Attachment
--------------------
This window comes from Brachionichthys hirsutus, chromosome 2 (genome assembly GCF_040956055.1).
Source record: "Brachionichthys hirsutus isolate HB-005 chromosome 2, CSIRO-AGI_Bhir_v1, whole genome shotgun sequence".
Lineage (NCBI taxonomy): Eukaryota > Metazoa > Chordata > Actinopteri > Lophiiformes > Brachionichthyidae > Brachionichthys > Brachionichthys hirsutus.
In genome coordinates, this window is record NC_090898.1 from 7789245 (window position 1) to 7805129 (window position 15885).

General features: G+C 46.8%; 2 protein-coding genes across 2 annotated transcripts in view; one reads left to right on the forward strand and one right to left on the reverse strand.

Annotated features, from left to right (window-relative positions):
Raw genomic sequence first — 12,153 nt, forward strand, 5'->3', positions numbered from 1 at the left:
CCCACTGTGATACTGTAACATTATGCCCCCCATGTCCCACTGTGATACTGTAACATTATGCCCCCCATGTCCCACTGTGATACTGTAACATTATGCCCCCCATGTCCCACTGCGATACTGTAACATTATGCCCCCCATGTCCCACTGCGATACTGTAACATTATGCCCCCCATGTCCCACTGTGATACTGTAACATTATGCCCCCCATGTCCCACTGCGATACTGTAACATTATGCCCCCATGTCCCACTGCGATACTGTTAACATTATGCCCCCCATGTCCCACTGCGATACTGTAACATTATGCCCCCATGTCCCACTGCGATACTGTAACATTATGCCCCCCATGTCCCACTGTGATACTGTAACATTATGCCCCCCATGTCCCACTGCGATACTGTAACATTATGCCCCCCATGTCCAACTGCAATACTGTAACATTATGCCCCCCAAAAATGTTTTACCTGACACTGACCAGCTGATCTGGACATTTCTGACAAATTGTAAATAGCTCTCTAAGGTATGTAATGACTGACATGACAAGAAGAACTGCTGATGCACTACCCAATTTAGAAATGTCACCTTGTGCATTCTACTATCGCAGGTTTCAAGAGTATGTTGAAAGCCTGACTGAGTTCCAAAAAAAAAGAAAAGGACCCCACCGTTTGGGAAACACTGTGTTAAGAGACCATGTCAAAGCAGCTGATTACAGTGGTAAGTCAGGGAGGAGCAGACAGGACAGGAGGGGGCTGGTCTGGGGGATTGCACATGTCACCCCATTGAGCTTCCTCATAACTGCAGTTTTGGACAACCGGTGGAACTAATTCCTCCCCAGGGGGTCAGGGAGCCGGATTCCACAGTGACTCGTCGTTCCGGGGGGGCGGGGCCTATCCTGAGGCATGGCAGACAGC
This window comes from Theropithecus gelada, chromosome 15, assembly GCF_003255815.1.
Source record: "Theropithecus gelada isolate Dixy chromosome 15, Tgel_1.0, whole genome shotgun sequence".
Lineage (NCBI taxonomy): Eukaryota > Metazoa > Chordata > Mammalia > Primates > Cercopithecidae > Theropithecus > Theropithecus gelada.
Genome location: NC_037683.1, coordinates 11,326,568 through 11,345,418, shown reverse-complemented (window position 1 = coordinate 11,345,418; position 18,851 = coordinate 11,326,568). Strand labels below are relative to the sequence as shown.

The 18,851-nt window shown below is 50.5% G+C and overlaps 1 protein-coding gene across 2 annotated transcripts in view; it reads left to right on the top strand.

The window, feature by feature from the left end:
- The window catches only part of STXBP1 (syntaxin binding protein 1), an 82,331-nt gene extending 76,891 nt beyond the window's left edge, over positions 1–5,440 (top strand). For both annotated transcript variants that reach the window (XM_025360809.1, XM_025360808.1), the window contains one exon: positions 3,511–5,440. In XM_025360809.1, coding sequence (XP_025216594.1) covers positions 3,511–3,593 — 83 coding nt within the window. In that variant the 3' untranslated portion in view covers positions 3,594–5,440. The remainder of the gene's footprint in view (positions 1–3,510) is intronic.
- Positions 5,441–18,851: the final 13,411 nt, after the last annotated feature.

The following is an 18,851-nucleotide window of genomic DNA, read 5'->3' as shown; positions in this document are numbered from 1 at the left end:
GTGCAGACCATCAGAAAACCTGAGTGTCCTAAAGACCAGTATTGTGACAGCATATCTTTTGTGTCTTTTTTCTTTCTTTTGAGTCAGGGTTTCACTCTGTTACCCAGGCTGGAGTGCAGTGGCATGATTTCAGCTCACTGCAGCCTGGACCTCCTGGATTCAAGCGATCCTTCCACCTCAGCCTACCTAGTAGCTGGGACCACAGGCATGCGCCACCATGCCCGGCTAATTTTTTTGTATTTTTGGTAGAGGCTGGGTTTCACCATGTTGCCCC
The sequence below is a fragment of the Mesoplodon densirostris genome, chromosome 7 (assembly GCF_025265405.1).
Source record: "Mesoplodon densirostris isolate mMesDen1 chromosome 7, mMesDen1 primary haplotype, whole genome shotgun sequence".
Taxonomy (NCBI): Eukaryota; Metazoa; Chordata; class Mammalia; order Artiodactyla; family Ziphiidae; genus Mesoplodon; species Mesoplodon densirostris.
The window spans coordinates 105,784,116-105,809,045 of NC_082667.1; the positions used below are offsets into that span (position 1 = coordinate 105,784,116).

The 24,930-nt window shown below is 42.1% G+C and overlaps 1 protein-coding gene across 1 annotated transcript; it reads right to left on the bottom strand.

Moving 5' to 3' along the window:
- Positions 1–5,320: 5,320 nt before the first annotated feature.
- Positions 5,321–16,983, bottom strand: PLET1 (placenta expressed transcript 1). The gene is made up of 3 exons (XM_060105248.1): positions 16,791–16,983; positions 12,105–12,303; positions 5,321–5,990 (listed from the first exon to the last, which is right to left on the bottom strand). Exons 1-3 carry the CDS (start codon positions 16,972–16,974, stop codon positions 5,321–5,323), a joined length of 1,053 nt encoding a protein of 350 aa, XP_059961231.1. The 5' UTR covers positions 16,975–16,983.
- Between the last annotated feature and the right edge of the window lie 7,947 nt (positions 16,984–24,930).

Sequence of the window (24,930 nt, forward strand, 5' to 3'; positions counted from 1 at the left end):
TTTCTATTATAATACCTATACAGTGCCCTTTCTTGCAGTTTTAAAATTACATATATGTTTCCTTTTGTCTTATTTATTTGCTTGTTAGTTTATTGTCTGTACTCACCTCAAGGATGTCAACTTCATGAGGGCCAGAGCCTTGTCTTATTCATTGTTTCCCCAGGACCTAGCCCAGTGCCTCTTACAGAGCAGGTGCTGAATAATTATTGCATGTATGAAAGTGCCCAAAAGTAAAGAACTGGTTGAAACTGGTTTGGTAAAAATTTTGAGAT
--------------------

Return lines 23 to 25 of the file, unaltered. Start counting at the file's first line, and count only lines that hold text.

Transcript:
The 24,930-nt window shown below is 42.1% G+C and overlaps 1 protein-coding gene across 1 annotated transcript; it reads right to left on the bottom strand.

Moving 5' to 3' along the window:
- Positions 1–5,320: 5,320 nt before the first annotated feature.